Ah, my most precious friend, how could I ever even try to assuage your pain and grief, since I myself would wish never to lose this pain. . . . Occasionally, in society, I am seized by such an extraordinary yearning for her sweet company that I can hardly wait for the solitary night to come when I can then recollect everything that I will be preserving in my soul until the final breath of the most precious memory. Back.
 Meta Liebeskind’s final farewell to Caroline came at a social gathering at the Niethammers on 17 August 1809, the evening before Caroline and Schelling departed Munich (Schelling mentions the evening in his letter to Friedrich Immanuel Niethammer on 2 October 1809 [letter 450]) (Taschenbuch für das Jahr 1818: Der Liebe und Freundschaft gewidmet [Frankfurt]; Inhaltsverzeichnis deutscher Almanache, Theodor Springmann Stiftung):
In 1809 the Niethammers lived at Am Maxthor 204 (see Henriette von Hoven’s letter to Charlotte Schiller on 6 August 1807 [letter 424a], note 6), the Schellings at Im Rosenthal 144; Caroline and Schelling walked home that night ( Taschenbuch für Grabennymphen auf das Jahr 1787; Inhaltsverzeichnis deutscher Almanache, Theodor Springmann Stiftung;  Königlich Baiersche Haupt und Residenzstadt München am 1. Januar 1809 [Munich 1809]; Bayerisches Landesvermessungsamt München, Nr. 558/03):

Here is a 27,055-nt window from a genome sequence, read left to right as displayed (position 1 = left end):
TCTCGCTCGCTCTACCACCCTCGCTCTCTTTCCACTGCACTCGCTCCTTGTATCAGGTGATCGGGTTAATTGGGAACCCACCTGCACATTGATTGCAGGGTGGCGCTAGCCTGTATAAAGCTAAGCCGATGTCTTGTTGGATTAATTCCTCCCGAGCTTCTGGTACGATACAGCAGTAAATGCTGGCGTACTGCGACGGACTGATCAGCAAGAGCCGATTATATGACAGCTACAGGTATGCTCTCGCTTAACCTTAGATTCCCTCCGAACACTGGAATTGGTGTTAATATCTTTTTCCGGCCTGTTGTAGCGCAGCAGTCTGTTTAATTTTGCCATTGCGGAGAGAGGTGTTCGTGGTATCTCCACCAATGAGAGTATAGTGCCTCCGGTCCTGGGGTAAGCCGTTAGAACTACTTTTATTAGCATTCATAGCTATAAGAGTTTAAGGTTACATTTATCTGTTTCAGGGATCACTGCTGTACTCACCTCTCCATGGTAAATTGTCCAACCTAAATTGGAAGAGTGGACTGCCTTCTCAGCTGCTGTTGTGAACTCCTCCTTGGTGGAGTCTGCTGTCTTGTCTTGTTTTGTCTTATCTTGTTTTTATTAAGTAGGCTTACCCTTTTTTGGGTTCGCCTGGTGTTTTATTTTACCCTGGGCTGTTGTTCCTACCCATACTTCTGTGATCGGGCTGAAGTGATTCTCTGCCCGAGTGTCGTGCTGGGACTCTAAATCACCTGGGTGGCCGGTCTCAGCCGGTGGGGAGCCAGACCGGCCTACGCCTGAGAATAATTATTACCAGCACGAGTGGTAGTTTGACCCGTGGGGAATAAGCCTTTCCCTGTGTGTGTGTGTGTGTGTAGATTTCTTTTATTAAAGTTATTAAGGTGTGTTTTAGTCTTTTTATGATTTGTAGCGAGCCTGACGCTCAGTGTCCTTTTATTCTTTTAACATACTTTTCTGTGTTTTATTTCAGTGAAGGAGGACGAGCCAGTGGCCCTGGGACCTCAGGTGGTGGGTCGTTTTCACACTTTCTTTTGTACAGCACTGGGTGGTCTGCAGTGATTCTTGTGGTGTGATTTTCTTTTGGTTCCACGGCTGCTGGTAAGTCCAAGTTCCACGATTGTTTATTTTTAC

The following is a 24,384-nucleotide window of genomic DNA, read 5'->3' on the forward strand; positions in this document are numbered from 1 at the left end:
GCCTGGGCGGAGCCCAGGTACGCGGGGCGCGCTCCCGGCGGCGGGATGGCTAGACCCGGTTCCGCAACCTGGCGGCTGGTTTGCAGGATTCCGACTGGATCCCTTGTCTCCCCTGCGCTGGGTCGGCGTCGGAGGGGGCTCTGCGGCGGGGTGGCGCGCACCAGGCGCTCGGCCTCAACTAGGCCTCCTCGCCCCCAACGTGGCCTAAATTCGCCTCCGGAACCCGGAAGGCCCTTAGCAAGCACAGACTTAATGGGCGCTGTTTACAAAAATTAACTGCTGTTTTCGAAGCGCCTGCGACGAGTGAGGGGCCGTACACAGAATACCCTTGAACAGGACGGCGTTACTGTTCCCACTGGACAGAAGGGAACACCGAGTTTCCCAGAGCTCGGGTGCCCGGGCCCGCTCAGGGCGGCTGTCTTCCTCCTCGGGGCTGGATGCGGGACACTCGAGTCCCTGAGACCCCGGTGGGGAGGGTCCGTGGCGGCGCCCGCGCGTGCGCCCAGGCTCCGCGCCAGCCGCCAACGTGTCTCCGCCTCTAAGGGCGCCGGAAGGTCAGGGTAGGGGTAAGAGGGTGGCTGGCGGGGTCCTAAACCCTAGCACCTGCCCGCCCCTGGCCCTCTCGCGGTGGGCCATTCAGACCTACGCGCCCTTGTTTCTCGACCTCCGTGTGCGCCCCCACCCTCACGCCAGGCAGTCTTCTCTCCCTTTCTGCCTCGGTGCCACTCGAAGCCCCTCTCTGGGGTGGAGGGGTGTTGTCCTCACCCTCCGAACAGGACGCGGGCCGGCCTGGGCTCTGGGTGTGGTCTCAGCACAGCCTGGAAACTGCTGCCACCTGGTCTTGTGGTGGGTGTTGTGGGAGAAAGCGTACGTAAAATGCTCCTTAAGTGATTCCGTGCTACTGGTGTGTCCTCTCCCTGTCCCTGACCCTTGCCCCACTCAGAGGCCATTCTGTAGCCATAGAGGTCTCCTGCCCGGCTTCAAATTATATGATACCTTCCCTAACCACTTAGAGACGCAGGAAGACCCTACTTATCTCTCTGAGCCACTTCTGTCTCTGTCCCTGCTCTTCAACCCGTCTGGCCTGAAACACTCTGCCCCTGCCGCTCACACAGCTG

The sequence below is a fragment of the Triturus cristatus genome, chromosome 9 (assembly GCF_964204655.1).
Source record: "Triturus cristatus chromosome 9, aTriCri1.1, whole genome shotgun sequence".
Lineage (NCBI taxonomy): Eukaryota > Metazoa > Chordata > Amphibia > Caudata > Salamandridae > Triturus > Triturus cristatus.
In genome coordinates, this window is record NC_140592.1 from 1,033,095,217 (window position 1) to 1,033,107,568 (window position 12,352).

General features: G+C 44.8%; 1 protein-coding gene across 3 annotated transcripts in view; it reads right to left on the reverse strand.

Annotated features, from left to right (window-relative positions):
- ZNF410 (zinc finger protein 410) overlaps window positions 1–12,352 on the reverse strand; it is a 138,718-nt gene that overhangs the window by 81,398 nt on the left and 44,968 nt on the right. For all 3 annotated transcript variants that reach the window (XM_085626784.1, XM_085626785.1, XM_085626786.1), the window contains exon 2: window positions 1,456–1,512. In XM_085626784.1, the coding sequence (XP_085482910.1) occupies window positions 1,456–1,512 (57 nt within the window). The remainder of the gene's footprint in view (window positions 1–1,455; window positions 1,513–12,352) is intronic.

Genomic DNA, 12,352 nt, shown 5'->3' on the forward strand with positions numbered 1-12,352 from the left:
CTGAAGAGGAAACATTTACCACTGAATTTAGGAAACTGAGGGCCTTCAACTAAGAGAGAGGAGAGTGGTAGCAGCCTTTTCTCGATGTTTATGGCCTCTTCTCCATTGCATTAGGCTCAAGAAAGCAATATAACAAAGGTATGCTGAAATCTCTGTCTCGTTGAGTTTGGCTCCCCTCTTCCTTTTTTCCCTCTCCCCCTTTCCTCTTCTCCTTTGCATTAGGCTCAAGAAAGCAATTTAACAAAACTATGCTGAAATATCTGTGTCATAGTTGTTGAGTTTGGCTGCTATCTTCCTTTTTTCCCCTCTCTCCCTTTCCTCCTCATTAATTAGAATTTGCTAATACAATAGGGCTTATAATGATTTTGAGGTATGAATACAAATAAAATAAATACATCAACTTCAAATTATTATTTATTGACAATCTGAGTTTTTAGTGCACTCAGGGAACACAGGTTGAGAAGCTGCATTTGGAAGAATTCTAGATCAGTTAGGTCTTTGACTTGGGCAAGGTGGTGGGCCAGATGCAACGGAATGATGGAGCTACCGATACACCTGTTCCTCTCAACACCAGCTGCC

Meta wrote Schelling on 6 October 1809 (cited in Monika Siegel, “Ich hatte einen Hang zur Schwärmerey,” 168):
Her farewell from them [the family of Georg von Stengel] was extremely touching. Her words to Madam Schlichtegroll came during a conversation that evening at the Niethammers. They were speaking about the journey, and she said she had a feeling she would not be returning to Munich. Although Madam Schlichtegroll took it as a joke, she thought it striking enough to relate to her husband afterward, from whom I myself heard it. And he also told me that the dear deceased had been noticeably and particularly gentle and cordial toward him that evening, and had told him in her pleasant manner, “We have seen each other only quite infrequently up until now, and I have a great deal to make amends for with you, but I will make up for it all this coming winter.”
 Concerning Schelling’s illness during the summer of 1809, see Caroline’s letters to Pauline Gotter on 7 August 1809 (letter 442) and to Philipp Michaelis on 16 August 1809 (letter 443); to Beate Gross in Gaisburg in August 1809 (letter 445); and Schelling’s letters on 7 August to Carl Joseph Windischmann and Martin Wagner. Back.
Translation © 2018 Doug Stott